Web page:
Published on January 23rd, 2019 | by Dean Love0
Make Your Escape, Derby – Utopia / Dystopia
Utopia and Dystopia are two different games, but we’re covering them in the same article. I’m not sure that’s wise, because, they’re very, very different. But they are connected: both figuratively and literally. Figuratively, they share the same universe and form two parts of the same story. Literally, you can play both games together and certain things in one can game can influence the other, turning it in to a competitive event. I also believe it’s possible to play both games back-to-back, coming right out of one and into another, but that’s somewhat dependent on there not being anyone in the other game!
The themes are fairly obvious from the title: it’s the future, some people are living in bliss in the wonderfully clean and beautiful Utopia, others are struggling to make ends meet in Dystopia. But perhaps all is not as it seems.
Dystopia is a pretty traditional escape game. It’s got some pretty cool bits and pieces, some clever and original puzzles and it’s solid. It doesn’t make any mistakes. It’s very much: solve the puzzle, unlock the next things, work out how to use that and so on. It’s the perfect example of that sort of game and I can’t thing of anything wrong with it.
Utopia, on the other hand… Utopia has ambition. Utopia has those futuristic white walls that are so hard to make look good, and it works. Utopia has technology up the wazoo and it works. Mostly. We had a couple of issues early on but things soon settled down. It’s a much more delicate game than Dystopia: those clean, white walls and the utilitarian design mean there’s not a huge amount of stuff to be picking up and handling. So you have a far better idea of the sort of thing you need to do, it’s just working out exactly how to do it. There’s also a lot of manipulating computer interfaces. In fact, the entire last third or so of the game involves puzzles on screen and entering answers into a computer. That sounds awful. It’s awesome and some of the most fun we’ve had in a game. But to explain how would be a spoiler. Suffice to say, something as video-game-ish as that can still be made to feel great in an escape room.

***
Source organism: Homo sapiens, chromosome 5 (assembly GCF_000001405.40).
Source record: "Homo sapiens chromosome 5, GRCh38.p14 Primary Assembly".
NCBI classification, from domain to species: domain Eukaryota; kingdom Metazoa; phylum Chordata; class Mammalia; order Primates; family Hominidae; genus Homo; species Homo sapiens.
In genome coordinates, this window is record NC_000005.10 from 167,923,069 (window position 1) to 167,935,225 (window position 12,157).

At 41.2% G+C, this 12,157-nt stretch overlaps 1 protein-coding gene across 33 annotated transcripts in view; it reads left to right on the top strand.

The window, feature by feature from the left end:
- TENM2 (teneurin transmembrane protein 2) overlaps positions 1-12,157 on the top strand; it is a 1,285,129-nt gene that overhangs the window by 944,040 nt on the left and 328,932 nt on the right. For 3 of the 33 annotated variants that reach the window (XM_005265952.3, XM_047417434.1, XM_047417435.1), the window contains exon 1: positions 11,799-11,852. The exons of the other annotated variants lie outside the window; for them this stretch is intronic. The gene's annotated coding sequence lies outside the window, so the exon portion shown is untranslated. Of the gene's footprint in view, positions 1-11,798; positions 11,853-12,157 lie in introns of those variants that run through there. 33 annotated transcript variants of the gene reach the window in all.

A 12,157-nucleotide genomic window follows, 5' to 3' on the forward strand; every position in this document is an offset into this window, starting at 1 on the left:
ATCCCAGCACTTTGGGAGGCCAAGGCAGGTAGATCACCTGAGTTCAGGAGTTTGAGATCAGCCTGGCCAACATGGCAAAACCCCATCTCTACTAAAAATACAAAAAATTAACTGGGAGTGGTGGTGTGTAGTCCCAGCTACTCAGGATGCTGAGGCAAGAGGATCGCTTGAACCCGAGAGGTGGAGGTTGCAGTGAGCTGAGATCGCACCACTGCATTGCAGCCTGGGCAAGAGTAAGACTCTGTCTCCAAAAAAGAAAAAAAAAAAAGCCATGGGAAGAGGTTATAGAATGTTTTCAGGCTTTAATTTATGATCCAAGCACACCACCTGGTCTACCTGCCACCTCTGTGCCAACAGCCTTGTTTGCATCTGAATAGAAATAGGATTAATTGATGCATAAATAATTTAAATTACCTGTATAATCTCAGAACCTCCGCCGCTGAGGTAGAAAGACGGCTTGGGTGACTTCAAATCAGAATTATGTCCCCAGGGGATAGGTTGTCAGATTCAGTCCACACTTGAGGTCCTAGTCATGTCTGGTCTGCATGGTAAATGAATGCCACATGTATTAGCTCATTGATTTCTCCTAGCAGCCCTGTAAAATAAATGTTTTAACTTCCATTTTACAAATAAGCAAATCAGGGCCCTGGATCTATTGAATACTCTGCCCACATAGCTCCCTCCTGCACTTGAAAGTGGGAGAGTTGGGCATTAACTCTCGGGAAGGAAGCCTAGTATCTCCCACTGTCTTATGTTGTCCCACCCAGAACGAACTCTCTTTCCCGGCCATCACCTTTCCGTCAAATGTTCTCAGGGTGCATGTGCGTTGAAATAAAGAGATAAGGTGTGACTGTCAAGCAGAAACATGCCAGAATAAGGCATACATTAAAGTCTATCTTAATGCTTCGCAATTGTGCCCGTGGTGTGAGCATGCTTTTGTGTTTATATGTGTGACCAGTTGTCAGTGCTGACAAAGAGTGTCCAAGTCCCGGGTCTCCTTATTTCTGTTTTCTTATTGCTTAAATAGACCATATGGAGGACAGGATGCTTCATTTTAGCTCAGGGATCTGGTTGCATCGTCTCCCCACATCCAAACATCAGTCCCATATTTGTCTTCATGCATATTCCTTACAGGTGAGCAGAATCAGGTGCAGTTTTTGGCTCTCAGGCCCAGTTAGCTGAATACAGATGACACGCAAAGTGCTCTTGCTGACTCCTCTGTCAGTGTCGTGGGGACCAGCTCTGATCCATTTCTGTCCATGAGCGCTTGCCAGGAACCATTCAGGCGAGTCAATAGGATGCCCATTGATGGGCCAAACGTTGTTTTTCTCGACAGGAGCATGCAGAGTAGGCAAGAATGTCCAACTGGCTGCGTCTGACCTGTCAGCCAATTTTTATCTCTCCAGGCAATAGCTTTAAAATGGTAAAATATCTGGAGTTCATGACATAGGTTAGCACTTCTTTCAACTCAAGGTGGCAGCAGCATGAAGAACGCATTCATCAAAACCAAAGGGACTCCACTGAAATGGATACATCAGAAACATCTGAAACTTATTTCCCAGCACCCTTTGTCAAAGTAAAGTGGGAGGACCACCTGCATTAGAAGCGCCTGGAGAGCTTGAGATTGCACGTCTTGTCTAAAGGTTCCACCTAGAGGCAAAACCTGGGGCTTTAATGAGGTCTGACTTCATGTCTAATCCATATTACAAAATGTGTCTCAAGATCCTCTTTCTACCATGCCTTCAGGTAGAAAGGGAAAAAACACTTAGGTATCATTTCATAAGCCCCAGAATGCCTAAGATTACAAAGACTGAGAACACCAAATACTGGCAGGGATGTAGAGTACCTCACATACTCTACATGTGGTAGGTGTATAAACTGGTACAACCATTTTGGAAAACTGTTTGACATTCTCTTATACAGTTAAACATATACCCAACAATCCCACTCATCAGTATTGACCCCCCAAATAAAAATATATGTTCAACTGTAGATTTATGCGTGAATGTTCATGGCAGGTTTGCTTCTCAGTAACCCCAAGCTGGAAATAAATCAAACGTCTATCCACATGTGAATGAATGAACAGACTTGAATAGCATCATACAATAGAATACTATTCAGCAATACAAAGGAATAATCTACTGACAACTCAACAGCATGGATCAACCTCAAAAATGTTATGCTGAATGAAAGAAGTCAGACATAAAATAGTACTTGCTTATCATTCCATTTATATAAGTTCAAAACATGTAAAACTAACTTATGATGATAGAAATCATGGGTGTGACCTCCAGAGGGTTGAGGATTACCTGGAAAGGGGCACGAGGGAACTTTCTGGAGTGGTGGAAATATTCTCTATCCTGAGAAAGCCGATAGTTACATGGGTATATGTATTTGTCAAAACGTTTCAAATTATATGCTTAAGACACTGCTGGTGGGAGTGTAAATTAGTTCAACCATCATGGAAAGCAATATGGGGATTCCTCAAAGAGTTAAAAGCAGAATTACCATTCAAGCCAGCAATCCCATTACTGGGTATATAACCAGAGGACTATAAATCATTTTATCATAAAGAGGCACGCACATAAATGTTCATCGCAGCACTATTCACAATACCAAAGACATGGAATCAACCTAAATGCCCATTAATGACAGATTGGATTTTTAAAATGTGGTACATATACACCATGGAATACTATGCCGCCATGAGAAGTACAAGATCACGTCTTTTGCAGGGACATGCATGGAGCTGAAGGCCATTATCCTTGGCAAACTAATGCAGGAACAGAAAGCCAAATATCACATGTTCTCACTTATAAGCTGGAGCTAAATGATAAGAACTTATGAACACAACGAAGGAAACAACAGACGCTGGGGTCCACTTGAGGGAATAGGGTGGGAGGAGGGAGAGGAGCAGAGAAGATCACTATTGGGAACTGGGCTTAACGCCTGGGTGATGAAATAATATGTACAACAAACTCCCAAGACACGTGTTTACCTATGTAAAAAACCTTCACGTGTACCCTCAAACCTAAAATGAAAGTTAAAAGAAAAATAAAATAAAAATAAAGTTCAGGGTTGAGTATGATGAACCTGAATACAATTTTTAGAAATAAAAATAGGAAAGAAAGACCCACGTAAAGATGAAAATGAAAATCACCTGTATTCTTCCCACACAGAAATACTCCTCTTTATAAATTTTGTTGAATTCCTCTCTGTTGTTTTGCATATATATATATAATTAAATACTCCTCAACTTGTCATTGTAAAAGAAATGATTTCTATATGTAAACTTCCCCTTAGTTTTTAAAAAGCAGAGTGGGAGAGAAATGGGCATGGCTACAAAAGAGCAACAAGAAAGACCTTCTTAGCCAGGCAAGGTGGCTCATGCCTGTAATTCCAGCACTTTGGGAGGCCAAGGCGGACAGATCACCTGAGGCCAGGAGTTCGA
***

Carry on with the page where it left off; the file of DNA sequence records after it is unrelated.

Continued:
Utopia also has more problems though. One puzzle was just a take on a puzzle book classic and just wasn’t as different a take as it seemed to think, and the aforementioned technical issues early on led us down the wrong path for a good ten minutes, and there didn’t seem to be an easy way for the hosts to correct it and explain what was meant to be happening. The inevitable dangers of working with technology!
Together, they make for a fascinating pair. Two connected games that have clearly been approached with very different aims and design philosophies, but in that way complement each other. Played back to back, you’ll have two very different experiences, which is exactly how you’re meant to feel in terms of the story and setting.
Result – according the photos we got, we escaped both rooms in exactly 41:44 each. That’s probably a misprint, but if it’s not then consider that a challenge to others to get the same time in both rooms!
Date played: 22 July 2018
Team: Dean, Katherine, Joe